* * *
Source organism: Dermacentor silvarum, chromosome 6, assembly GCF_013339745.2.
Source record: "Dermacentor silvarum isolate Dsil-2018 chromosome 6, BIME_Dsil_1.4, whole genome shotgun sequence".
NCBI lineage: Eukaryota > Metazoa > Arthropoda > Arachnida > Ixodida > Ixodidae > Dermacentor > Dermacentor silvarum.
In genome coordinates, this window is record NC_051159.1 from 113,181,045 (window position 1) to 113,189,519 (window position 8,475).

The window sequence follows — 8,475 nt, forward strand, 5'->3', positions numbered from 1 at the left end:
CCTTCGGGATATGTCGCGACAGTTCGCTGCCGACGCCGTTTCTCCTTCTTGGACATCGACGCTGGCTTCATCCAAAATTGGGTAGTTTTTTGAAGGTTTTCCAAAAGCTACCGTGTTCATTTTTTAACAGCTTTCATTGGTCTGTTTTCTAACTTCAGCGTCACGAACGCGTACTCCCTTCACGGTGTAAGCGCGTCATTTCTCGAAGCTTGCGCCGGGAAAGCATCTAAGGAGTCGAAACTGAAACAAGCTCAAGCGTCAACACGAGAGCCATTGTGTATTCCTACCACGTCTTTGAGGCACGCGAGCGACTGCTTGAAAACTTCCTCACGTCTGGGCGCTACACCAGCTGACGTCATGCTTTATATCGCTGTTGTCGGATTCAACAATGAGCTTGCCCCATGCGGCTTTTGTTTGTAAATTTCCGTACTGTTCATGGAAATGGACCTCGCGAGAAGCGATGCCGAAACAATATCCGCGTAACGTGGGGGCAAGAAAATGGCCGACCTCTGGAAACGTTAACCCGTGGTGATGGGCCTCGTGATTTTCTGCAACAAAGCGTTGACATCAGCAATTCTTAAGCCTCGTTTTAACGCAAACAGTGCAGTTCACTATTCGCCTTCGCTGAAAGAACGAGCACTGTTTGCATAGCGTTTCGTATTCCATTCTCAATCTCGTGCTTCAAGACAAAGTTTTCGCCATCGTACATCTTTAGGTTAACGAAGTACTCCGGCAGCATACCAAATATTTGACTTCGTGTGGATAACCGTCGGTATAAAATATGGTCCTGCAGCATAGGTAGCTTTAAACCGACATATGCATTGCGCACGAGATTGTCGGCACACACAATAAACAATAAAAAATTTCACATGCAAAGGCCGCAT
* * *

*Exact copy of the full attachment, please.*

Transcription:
Source organism: Dermacentor silvarum, chromosome 6, assembly GCF_013339745.2.
Source record: "Dermacentor silvarum isolate Dsil-2018 chromosome 6, BIME_Dsil_1.4, whole genome shotgun sequence".
NCBI lineage: Eukaryota > Metazoa > Arthropoda > Arachnida > Ixodida > Ixodidae > Dermacentor > Dermacentor silvarum.
In genome coordinates, this window is record NC_051159.1 from 113,181,045 (window position 1) to 113,189,519 (window position 8,475).

The window sequence follows — 8,475 nt, forward strand, 5'->3', positions numbered from 1 at the left end:
CCTTCGGGATATGTCGCGACAGTTCGCTGCCGACGCCGTTTCTCCTTCTTGGACATCGACGCTGGCTTCATCCAAAATTGGGTAGTTTTTTGAAGGTTTTCCAAAAGCTACCGTGTTCATTTTTTAACAGCTTTCATTGGTCTGTTTTCTAACTTCAGCGTCACGAACGCGTACTCCCTTCACGGTGTAAGCGCGTCATTTCTCGAAGCTTGCGCCGGGAAAGCATCTAAGGAGTCGAAACTGAAACAAGCTCAAGCGTCAACACGAGAGCCATTGTGTATTCCTACCACGTCTTTGAGGCACGCGAGCGACTGCTTGAAAACTTCCTCACGTCTGGGCGCTACACCAGCTGACGTCATGCTTTATATCGCTGTTGTCGGATTCAACAATGAGCTTGCCCCATGCGGCTTTTGTTTGTAAATTTCCGTACTGTTCATGGAAATGGACCTCGCGAGAAGCGATGCCGAAACAATATCCGCGTAACGTGGGGGCAAGAAAATGGCCGACCTCTGGAAACGTTAACCCGTGGTGATGGGCCTCGTGATTTTCTGCAACAAAGCGTTGACATCAGCAATTCTTAAGCCTCGTTTTAACGCAAACAGTGCAGTTCACTATTCGCCTTCGCTGAAAGAACGAGCACTGTTTGCATAGCGTTTCGTATTCCATTCTCAATCTCGTGCTTCAAGACAAAGTTTTCGCCATCGTACATCTTTAGGTTAACGAAGTACTCCGGCAGCATACCAAATATTTGACTTCGTGTGGATAACCGTCGGTATAAAATATGGTCCTGCAGCATAGGTAGCTTTAAACCGACATATGCATTGCGCACGAGATTGTCGGCACACACAATAAACAATAAAAAATTTCACATGCAAAGGCCGCAT